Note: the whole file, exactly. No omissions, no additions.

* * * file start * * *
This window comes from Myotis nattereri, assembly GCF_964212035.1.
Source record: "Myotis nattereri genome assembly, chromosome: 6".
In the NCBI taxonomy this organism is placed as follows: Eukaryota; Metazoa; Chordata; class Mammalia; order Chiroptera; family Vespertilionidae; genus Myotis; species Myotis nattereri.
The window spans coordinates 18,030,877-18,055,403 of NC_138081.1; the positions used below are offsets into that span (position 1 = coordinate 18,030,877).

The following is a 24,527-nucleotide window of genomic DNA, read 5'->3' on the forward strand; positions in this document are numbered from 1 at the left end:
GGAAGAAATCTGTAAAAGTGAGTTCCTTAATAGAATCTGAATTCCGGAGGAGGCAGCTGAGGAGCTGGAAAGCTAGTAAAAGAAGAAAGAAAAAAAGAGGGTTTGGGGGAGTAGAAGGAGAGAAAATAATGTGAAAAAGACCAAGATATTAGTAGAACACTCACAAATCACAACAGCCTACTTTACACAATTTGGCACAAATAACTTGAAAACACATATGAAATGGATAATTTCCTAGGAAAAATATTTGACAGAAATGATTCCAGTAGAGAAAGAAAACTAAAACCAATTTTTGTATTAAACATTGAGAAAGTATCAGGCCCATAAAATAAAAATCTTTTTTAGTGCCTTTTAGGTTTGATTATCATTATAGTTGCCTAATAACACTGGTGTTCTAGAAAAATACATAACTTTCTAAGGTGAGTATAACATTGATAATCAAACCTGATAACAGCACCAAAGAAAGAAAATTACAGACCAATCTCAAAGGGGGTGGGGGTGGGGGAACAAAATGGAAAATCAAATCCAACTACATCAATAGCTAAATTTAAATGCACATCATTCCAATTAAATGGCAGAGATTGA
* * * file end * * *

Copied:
This window comes from Myotis nattereri, assembly GCF_964212035.1.
Source record: "Myotis nattereri genome assembly, chromosome: 6".
In the NCBI taxonomy this organism is placed as follows: Eukaryota; Metazoa; Chordata; class Mammalia; order Chiroptera; family Vespertilionidae; genus Myotis; species Myotis nattereri.
The window spans coordinates 18,030,877-18,055,403 of NC_138081.1; the positions used below are offsets into that span (position 1 = coordinate 18,030,877).

The following is a 24,527-nucleotide window of genomic DNA, read 5'->3' on the forward strand; positions in this document are numbered from 1 at the left end:
GGAAGAAATCTGTAAAAGTGAGTTCCTTAATAGAATCTGAATTCCGGAGGAGGCAGCTGAGGAGCTGGAAAGCTAGTAAAAGAAGAAAGAAAAAAAGAGGGTTTGGGGGAGTAGAAGGAGAGAAAATAATGTGAAAAAGACCAAGATATTAGTAGAACACTCACAAATCACAACAGCCTACTTTACACAATTTGGCACAAATAACTTGAAAACACATATGAAATGGATAATTTCCTAGGAAAAATATTTGACAGAAATGATTCCAGTAGAGAAAGAAAACTAAAACCAATTTTTGTATTAAACATTGAGAAAGTATCAGGCCCATAAAATAAAAATCTTTTTTAGTGCCTTTTAGGTTTGATTATCATTATAGTTGCCTAATAACACTGGTGTTCTAGAAAAATACATAACTTTCTAAGGTGAGTATAACATTGATAATCAAACCTGATAACAGCACCAAAGAAAGAAAATTACAGACCAATCTCAAAGGGGGTGGGGGTGGGGGAACAAAATGGAAAATCAAATCCAACTACATCAATAGCTAAATTTAAATGCACATCATTCCAATTAAATGGCAGAGATTGA